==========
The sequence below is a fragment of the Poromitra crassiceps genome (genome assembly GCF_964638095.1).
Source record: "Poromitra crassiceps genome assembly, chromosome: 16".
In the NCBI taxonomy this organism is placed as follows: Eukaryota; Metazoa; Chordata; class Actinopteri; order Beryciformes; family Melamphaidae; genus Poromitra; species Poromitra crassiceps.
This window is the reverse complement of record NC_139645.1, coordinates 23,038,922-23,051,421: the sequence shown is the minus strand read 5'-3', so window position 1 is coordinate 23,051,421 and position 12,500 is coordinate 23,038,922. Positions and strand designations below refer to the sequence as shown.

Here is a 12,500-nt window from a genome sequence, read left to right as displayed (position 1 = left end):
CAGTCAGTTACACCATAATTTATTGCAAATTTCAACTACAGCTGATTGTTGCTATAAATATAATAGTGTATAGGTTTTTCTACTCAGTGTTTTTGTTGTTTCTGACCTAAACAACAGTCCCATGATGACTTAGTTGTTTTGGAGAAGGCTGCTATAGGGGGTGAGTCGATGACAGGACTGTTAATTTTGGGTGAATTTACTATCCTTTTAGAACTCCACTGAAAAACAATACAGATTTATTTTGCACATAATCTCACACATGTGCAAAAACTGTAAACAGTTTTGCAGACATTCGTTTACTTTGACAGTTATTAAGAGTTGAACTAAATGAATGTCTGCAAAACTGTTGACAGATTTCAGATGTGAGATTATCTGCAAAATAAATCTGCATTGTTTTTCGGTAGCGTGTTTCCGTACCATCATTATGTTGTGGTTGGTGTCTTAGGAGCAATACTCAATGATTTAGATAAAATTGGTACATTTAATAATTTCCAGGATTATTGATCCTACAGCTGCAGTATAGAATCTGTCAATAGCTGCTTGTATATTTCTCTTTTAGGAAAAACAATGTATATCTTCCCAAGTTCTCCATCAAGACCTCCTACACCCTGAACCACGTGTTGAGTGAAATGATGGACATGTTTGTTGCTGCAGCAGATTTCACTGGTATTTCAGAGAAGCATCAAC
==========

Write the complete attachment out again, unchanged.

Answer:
The sequence below is a fragment of the Poromitra crassiceps genome (genome assembly GCF_964638095.1).
Source record: "Poromitra crassiceps genome assembly, chromosome: 16".
In the NCBI taxonomy this organism is placed as follows: Eukaryota; Metazoa; Chordata; class Actinopteri; order Beryciformes; family Melamphaidae; genus Poromitra; species Poromitra crassiceps.
This window is the reverse complement of record NC_139645.1, coordinates 23,038,922-23,051,421: the sequence shown is the minus strand read 5'-3', so window position 1 is coordinate 23,051,421 and position 12,500 is coordinate 23,038,922. Positions and strand designations below refer to the sequence as shown.

Here is a 12,500-nt window from a genome sequence, read left to right as displayed (position 1 = left end):
CAGTCAGTTACACCATAATTTATTGCAAATTTCAACTACAGCTGATTGTTGCTATAAATATAATAGTGTATAGGTTTTTCTACTCAGTGTTTTTGTTGTTTCTGACCTAAACAACAGTCCCATGATGACTTAGTTGTTTTGGAGAAGGCTGCTATAGGGGGTGAGTCGATGACAGGACTGTTAATTTTGGGTGAATTTACTATCCTTTTAGAACTCCACTGAAAAACAATACAGATTTATTTTGCACATAATCTCACACATGTGCAAAAACTGTAAACAGTTTTGCAGACATTCGTTTACTTTGACAGTTATTAAGAGTTGAACTAAATGAATGTCTGCAAAACTGTTGACAGATTTCAGATGTGAGATTATCTGCAAAATAAATCTGCATTGTTTTTCGGTAGCGTGTTTCCGTACCATCATTATGTTGTGGTTGGTGTCTTAGGAGCAATACTCAATGATTTAGATAAAATTGGTACATTTAATAATTTCCAGGATTATTGATCCTACAGCTGCAGTATAGAATCTGTCAATAGCTGCTTGTATATTTCTCTTTTAGGAAAAACAATGTATATCTTCCCAAGTTCTCCATCAAGACCTCCTACACCCTGAACCACGTGTTGAGTGAAATGATGGACATGTTTGTTGCTGCAGCAGATTTCACTGGTATTTCAGAGAAGCATCAAC